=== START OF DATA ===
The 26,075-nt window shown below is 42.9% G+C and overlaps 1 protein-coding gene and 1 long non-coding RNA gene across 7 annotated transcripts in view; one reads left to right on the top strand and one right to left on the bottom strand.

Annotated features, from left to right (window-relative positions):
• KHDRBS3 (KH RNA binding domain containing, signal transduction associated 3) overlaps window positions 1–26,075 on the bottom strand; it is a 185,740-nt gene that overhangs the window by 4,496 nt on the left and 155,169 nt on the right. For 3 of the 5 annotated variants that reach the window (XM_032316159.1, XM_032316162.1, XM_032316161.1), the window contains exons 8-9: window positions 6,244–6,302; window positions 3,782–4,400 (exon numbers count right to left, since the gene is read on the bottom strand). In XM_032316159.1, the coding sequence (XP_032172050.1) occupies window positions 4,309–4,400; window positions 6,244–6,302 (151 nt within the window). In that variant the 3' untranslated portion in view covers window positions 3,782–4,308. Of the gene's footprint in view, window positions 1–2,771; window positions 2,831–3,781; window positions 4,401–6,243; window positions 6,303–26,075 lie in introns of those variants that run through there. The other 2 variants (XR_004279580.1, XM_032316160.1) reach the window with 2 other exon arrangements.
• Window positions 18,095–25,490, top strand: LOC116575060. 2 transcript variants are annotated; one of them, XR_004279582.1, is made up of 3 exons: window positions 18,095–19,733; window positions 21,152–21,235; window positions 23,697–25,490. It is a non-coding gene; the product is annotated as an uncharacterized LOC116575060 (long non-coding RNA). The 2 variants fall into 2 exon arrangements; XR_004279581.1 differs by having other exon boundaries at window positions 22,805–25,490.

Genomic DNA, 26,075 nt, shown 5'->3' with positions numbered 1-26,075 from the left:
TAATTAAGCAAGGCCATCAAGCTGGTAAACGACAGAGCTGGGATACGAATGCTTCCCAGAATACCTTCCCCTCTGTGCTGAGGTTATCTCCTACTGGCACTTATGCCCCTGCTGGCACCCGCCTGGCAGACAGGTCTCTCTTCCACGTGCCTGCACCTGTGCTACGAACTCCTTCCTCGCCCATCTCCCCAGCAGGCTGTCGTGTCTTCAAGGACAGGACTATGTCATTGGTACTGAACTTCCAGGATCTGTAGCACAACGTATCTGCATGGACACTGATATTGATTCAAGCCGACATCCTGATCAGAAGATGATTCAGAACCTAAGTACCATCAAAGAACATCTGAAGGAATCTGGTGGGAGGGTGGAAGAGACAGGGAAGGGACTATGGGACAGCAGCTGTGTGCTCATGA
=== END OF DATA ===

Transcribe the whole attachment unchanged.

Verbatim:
The 26,075-nt window shown below is 42.9% G+C and overlaps 1 protein-coding gene and 1 long non-coding RNA gene across 7 annotated transcripts in view; one reads left to right on the top strand and one right to left on the bottom strand.

Annotated features, from left to right (window-relative positions):
• KHDRBS3 (KH RNA binding domain containing, signal transduction associated 3) overlaps window positions 1–26,075 on the bottom strand; it is a 185,740-nt gene that overhangs the window by 4,496 nt on the left and 155,169 nt on the right. For 3 of the 5 annotated variants that reach the window (XM_032316159.1, XM_032316162.1, XM_032316161.1), the window contains exons 8-9: window positions 6,244–6,302; window positions 3,782–4,400 (exon numbers count right to left, since the gene is read on the bottom strand). In XM_032316159.1, the coding sequence (XP_032172050.1) occupies window positions 4,309–4,400; window positions 6,244–6,302 (151 nt within the window). In that variant the 3' untranslated portion in view covers window positions 3,782–4,308. Of the gene's footprint in view, window positions 1–2,771; window positions 2,831–3,781; window positions 4,401–6,243; window positions 6,303–26,075 lie in introns of those variants that run through there. The other 2 variants (XR_004279580.1, XM_032316160.1) reach the window with 2 other exon arrangements.
• Window positions 18,095–25,490, top strand: LOC116575060. 2 transcript variants are annotated; one of them, XR_004279582.1, is made up of 3 exons: window positions 18,095–19,733; window positions 21,152–21,235; window positions 23,697–25,490. It is a non-coding gene; the product is annotated as an uncharacterized LOC116575060 (long non-coding RNA). The 2 variants fall into 2 exon arrangements; XR_004279581.1 differs by having other exon boundaries at window positions 22,805–25,490.

Genomic DNA, 26,075 nt, shown 5'->3' with positions numbered 1-26,075 from the left:
TAATTAAGCAAGGCCATCAAGCTGGTAAACGACAGAGCTGGGATACGAATGCTTCCCAGAATACCTTCCCCTCTGTGCTGAGGTTATCTCCTACTGGCACTTATGCCCCTGCTGGCACCCGCCTGGCAGACAGGTCTCTCTTCCACGTGCCTGCACCTGTGCTACGAACTCCTTCCTCGCCCATCTCCCCAGCAGGCTGTCGTGTCTTCAAGGACAGGACTATGTCATTGGTACTGAACTTCCAGGATCTGTAGCACAACGTATCTGCATGGACACTGATATTGATTCAAGCCGACATCCTGATCAGAAGATGATTCAGAACCTAAGTACCATCAAAGAACATCTGAAGGAATCTGGTGGGAGGGTGGAAGAGACAGGGAAGGGACTATGGGACAGCAGCTGTGTGCTCATGA